How can social marketing raise awareness about climate change?

It is understood that social marketing has the power to affect our behavior and thoughts through different adverting techniques, for instance, which often have a visual impact on people. Most times it is used to promote marketing goods or ideas that enhance the image of a certain company and has the ability to “play with our heads” – in the good and in the bad. However, some consider social marketing to do little to achieve noncommercial goals, but this is a dangerous oversimplification and underestimation of the influence of social marketing.  “In an age of climate change, environmental destruction, natural resource shortages, fast population growth, hunger and poverty, as well as insufficient social services, what contributions might marketing make?” (Serrat, 2010)

To begin with, I want to illustrate how the word “social” in particular is crucial here and why it has to do both with the way of marketing needed and climate change itself. First of all it can be considered a social problem because it affects almost everyone (for instance global warming) whether in varying intensity. There are many people suffering of pollution and environmental damages in many different ways. Furthermore “social sciences hold the key to the solution of the severe environmental problems” because “humans have come to dominate earth systems thanks to the power of social cooperation.”(Laurent)
Finally social problems and environmental problems depend on each other or rather are interdependent.

Contrary to Mancur Olson’s “logic of collective action” the environment can be much better protected by a larger heterogeneous group of people than by some individual persons. (cf. pg 10). Therefore we need a demand in society for environmental protection. Besides we need a strong society for rescuing the people after “natural disasters”.

Now, from an other point of view, a social problem often needs solution strategies of a social nature, therefore that is a good moment for marketing to step in; the atmophere where it operates is mainly collective and affiliates a lot of people, this way the message is more efficiently conveyed. As mentioned, social marketing “is no longer a mere function used to increase business profits” but more like a social process – “composed of human behavior patterns concerned with exchange of resources or values” – as well as “organizing the creation, communication, and delivery of products and services to meet their desires as well as the needs of society, and solve serious social problems”. (Serrat,2010) This being said, communication and marketing interventions show to have considerable potential to promote important population behavior change objectives by providing potential target audiences with programs that contain the attributes of effective climate change messages.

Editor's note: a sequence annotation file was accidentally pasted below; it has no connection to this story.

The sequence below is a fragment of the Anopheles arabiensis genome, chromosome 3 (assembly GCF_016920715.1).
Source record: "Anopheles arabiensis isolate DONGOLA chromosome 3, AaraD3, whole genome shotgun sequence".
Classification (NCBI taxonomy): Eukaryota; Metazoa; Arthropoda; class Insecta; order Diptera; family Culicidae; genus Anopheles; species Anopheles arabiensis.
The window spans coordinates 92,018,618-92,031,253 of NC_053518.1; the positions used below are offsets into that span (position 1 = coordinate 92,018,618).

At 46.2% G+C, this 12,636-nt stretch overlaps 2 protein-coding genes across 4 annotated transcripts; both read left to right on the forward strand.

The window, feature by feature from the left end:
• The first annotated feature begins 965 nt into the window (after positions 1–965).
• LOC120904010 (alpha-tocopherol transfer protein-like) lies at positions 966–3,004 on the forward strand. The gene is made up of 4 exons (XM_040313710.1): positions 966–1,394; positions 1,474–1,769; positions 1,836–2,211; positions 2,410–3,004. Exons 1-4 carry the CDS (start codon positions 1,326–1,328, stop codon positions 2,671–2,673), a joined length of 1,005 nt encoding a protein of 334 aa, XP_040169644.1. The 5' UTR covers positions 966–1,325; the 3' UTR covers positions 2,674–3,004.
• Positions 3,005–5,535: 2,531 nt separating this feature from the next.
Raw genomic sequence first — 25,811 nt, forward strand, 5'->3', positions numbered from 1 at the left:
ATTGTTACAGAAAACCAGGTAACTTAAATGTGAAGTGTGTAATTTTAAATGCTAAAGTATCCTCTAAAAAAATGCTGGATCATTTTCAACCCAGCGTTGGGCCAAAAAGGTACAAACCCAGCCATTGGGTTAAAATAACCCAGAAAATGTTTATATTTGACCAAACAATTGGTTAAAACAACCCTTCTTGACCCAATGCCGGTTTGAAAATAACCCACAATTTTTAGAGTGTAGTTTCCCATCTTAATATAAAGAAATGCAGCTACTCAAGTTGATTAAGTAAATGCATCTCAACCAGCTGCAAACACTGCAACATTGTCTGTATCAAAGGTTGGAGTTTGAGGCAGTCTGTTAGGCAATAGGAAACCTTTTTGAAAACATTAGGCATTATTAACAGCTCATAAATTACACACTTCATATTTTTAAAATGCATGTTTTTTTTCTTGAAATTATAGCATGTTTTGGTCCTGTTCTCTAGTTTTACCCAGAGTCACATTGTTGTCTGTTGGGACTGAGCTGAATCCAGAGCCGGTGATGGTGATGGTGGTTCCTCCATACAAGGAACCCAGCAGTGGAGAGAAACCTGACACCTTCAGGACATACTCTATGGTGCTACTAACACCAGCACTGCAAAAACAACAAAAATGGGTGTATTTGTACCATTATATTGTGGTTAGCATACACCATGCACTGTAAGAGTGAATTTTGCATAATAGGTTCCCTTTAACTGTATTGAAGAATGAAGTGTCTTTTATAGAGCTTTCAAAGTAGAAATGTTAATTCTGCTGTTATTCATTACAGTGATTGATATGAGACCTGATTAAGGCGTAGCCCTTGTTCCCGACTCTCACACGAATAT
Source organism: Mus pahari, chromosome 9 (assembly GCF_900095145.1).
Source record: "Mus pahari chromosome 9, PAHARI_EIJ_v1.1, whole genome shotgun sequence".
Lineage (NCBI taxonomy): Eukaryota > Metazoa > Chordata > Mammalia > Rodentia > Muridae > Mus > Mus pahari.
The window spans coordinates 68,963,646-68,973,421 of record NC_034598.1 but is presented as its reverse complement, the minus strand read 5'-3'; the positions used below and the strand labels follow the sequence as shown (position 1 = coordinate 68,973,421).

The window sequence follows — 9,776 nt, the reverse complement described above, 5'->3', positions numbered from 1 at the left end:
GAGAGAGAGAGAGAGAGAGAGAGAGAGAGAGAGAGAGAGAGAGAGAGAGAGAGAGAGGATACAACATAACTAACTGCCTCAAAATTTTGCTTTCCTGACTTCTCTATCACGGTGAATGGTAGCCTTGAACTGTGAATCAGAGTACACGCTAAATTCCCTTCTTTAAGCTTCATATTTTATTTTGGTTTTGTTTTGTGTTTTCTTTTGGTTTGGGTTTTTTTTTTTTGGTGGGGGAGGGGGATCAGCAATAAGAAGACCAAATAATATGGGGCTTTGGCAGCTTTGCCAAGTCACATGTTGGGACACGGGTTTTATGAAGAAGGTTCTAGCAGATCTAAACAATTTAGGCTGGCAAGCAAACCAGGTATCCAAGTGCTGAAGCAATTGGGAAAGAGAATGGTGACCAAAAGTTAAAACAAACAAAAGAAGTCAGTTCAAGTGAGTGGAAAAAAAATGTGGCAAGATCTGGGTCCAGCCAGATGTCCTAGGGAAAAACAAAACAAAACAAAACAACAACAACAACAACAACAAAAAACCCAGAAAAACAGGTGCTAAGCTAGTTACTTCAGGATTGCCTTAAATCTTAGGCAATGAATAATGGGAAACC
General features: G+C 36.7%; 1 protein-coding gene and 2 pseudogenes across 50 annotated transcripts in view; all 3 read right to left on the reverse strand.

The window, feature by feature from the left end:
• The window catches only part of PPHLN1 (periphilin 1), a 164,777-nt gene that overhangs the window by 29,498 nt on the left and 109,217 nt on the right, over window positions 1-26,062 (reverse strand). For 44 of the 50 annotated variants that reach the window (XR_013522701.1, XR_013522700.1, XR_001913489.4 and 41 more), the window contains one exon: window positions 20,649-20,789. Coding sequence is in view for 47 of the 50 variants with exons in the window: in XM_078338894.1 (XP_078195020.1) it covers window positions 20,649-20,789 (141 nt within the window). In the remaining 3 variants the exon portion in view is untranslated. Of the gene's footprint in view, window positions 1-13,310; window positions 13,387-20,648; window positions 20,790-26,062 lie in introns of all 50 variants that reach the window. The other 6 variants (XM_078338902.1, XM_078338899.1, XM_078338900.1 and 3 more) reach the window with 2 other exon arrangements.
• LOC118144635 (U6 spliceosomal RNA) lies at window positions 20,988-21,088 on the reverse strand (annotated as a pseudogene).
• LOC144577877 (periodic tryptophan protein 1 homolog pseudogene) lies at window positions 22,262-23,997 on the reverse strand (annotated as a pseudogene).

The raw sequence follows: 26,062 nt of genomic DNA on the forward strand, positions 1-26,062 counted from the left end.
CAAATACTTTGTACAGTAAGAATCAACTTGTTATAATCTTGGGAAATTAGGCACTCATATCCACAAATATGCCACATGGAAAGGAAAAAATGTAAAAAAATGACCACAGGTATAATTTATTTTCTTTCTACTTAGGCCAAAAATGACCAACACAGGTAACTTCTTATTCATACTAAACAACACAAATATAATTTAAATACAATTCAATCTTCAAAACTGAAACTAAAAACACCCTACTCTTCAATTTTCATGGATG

Good examples about raising awareness about climate change and enhancing behavioral change in people through social marketing are for example campaigns with social or environmental objectives, undertaken by government or non-governmental organizations. (WWP)

“Tackling climate change will require a huge shift in mindset and a willingness among the public to make lifestyle changes. Effective communication will be essential. WPP is participating in Shaping the Message on Climate Change, an initiative of the UN and International Advertising Association, to improve communication on climate change and ensure a successful outcome at the Copenhagen Climate Conference in December 2009.”

What are then the components of a good campaign about climate change?  First of all, it is good to be aware that “the effectiveness of social marketing rests on the demonstration of direct impact on behavior; it is this feature that sets social marketing distinctly apart from communication or awareness-raising approaches (where the main focus is on highlighting information and helping people understand it)”. Then, most consumers 6aacd5836ee9cc363cccde82580ca17dare looking to business to take greater action on climate change, and expect greater competition in the next few years around this issue. They prefer easier choices and more help differentiating environmentally sound products from others. Certain sectors, such as investment, transport and oil, face more scrutiny than others because environmental objectives are perceived to be fundamentally at odds with their way of operating. (Downing and Ballantyne)